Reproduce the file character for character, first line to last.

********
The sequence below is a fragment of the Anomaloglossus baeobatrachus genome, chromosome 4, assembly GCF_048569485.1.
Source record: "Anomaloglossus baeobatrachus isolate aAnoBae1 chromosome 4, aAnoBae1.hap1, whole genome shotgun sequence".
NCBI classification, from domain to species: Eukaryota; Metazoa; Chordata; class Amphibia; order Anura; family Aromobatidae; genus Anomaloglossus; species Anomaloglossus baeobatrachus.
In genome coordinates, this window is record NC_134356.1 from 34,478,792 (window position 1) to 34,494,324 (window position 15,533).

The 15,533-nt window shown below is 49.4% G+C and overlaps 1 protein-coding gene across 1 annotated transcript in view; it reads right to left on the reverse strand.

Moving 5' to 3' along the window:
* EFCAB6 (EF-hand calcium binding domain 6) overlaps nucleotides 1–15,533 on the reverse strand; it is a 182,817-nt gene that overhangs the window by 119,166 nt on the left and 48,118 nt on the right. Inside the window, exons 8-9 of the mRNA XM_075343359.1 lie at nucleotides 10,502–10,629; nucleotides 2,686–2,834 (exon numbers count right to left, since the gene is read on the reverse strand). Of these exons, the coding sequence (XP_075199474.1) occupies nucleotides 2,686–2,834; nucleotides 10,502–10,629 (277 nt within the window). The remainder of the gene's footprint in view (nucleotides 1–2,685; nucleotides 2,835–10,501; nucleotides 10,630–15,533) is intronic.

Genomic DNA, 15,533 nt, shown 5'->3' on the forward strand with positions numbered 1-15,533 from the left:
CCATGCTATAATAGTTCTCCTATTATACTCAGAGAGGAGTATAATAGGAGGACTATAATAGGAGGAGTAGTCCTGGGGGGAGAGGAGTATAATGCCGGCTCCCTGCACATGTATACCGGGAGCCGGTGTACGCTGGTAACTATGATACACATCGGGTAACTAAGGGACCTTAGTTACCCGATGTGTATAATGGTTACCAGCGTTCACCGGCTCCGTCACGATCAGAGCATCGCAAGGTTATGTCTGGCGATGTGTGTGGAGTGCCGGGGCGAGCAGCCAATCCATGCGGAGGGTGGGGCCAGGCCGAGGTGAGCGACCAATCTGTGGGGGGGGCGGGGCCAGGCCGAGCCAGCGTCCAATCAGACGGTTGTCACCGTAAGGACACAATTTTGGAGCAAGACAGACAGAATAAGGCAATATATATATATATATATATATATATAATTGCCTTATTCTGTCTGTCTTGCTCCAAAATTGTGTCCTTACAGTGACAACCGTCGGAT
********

The sequence below is a fragment of the Anomaloglossus baeobatrachus genome, chromosome 4, assembly GCF_048569485.1.
Source record: "Anomaloglossus baeobatrachus isolate aAnoBae1 chromosome 4, aAnoBae1.hap1, whole genome shotgun sequence".
NCBI classification, from domain to species: Eukaryota; Metazoa; Chordata; class Amphibia; order Anura; family Aromobatidae; genus Anomaloglossus; species Anomaloglossus baeobatrachus.
In genome coordinates, this window is record NC_134356.1 from 34,478,792 (window position 1) to 34,494,324 (window position 15,533).

The 15,533-nt window shown below is 49.4% G+C and overlaps 1 protein-coding gene across 1 annotated transcript in view; it reads right to left on the reverse strand.

Moving 5' to 3' along the window:
* EFCAB6 (EF-hand calcium binding domain 6) overlaps nucleotides 1–15,533 on the reverse strand; it is a 182,817-nt gene that overhangs the window by 119,166 nt on the left and 48,118 nt on the right. Inside the window, exons 8-9 of the mRNA XM_075343359.1 lie at nucleotides 10,502–10,629; nucleotides 2,686–2,834 (exon numbers count right to left, since the gene is read on the reverse strand). Of these exons, the coding sequence (XP_075199474.1) occupies nucleotides 2,686–2,834; nucleotides 10,502–10,629 (277 nt within the window). The remainder of the gene's footprint in view (nucleotides 1–2,685; nucleotides 2,835–10,501; nucleotides 10,630–15,533) is intronic.

Genomic DNA, 15,533 nt, shown 5'->3' on the forward strand with positions numbered 1-15,533 from the left:
CCATGCTATAATAGTTCTCCTATTATACTCAGAGAGGAGTATAATAGGAGGACTATAATAGGAGGAGTAGTCCTGGGGGGAGAGGAGTATAATGCCGGCTCCCTGCACATGTATACCGGGAGCCGGTGTACGCTGGTAACTATGATACACATCGGGTAACTAAGGGACCTTAGTTACCCGATGTGTATAATGGTTACCAGCGTTCACCGGCTCCGTCACGATCAGAGCATCGCAAGGTTATGTCTGGCGATGTGTGTGGAGTGCCGGGGCGAGCAGCCAATCCATGCGGAGGGTGGGGCCAGGCCGAGGTGAGCGACCAATCTGTGGGGGGGGCGGGGCCAGGCCGAGCCAGCGTCCAATCAGACGGTTGTCACCGTAAGGACACAATTTTGGAGCAAGACAGACAGAATAAGGCAATATATATATATATATATATATATATAATTGCCTTATTCTGTCTGTCTTGCTCCAAAATTGTGTCCTTACAGTGACAACCGTCGGAT